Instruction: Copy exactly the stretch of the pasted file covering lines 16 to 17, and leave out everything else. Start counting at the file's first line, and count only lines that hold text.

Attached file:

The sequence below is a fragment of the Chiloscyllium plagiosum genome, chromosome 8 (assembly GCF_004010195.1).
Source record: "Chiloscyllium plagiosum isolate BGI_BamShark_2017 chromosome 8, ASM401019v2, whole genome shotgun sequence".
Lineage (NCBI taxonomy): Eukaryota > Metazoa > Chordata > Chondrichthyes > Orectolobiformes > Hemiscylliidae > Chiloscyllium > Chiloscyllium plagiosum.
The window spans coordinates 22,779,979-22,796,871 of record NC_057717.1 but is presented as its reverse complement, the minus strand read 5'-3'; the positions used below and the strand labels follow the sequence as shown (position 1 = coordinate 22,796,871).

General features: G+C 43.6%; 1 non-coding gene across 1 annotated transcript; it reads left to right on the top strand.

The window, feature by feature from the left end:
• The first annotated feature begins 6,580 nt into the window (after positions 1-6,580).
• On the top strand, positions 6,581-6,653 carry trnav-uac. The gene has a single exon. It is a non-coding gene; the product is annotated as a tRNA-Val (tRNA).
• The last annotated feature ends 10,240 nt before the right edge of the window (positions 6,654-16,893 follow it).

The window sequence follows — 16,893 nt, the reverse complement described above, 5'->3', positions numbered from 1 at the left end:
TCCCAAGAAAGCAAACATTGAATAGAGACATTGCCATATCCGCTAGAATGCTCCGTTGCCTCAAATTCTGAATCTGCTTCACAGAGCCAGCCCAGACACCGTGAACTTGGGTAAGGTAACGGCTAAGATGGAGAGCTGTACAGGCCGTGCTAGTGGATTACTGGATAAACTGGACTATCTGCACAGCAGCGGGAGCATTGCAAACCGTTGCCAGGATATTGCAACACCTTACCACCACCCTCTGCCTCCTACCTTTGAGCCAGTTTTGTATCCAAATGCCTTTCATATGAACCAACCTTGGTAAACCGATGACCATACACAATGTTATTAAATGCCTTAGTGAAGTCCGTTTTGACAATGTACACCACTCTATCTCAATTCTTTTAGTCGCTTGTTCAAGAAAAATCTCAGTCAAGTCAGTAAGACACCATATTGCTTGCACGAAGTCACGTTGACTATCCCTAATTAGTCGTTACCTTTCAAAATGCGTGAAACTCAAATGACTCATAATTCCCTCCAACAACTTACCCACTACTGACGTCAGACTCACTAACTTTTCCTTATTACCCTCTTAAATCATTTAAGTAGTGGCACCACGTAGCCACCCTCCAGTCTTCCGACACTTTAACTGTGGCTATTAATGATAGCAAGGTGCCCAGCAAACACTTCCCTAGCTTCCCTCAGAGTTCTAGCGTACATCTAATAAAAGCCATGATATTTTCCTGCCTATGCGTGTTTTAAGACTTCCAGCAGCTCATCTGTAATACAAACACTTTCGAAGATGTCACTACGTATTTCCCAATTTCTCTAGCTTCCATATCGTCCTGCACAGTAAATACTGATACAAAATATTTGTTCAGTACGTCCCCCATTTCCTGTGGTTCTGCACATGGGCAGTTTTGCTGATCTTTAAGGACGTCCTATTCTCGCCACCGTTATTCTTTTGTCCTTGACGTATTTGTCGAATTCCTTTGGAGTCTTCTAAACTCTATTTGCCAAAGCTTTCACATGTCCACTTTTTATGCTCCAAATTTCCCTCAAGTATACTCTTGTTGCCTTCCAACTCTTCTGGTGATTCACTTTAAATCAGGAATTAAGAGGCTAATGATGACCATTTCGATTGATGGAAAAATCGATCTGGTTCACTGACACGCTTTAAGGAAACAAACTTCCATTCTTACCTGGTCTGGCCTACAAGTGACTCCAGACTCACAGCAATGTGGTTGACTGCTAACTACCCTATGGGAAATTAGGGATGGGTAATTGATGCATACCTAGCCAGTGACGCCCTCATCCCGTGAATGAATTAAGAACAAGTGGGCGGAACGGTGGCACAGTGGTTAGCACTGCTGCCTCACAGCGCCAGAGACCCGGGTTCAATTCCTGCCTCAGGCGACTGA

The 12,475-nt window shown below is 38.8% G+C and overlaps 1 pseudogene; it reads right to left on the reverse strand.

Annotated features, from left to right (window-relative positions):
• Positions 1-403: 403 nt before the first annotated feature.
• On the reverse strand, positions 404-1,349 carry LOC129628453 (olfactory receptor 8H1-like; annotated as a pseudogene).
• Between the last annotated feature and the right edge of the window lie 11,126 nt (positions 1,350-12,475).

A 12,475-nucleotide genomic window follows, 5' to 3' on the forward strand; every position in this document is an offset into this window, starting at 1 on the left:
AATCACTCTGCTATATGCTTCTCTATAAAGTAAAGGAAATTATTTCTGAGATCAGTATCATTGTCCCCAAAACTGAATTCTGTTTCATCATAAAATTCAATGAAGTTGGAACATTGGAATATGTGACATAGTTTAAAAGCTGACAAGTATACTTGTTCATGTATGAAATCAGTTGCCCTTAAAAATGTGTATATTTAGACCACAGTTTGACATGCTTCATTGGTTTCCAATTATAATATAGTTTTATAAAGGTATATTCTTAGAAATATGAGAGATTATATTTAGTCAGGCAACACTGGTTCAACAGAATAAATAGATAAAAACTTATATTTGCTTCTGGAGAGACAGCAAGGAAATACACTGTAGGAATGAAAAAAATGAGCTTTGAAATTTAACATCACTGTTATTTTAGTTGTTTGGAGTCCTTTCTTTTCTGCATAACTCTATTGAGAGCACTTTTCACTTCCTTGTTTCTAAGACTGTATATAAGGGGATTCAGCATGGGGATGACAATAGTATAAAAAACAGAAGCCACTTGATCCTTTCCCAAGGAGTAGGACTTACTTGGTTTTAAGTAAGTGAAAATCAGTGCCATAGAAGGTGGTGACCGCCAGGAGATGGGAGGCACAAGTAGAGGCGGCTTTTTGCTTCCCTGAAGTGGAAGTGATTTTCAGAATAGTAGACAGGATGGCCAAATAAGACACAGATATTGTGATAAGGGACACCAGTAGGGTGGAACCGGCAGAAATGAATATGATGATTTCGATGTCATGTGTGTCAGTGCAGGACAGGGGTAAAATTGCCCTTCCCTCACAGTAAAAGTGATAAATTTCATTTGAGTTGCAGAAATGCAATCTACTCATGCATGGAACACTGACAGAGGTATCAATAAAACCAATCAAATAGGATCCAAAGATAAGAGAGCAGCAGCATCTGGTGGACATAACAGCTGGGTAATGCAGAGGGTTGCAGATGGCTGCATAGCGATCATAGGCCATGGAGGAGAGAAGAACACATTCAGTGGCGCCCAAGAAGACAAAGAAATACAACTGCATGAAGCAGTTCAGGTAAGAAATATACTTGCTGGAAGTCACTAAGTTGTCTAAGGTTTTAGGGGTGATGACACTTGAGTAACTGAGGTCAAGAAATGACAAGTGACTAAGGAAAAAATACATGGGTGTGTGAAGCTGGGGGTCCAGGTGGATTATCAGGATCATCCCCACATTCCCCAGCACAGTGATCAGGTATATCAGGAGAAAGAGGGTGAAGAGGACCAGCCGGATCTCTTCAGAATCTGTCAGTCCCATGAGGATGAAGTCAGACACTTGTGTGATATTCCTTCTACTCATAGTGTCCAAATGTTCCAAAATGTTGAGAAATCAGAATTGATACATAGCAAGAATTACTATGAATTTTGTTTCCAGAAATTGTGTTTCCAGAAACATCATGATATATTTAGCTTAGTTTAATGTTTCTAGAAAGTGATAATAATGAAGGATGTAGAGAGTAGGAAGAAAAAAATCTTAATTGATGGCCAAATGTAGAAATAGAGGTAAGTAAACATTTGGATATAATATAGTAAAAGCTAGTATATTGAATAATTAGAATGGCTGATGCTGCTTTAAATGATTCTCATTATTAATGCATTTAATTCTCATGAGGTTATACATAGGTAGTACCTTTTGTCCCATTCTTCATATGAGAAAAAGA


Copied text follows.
• Between the last annotated feature and the right edge of the window lie 11,126 nt (positions 1,350-12,475).

A 12,475-nucleotide genomic window follows, 5' to 3' on the forward strand; every position in this document is an offset into this window, starting at 1 on the left: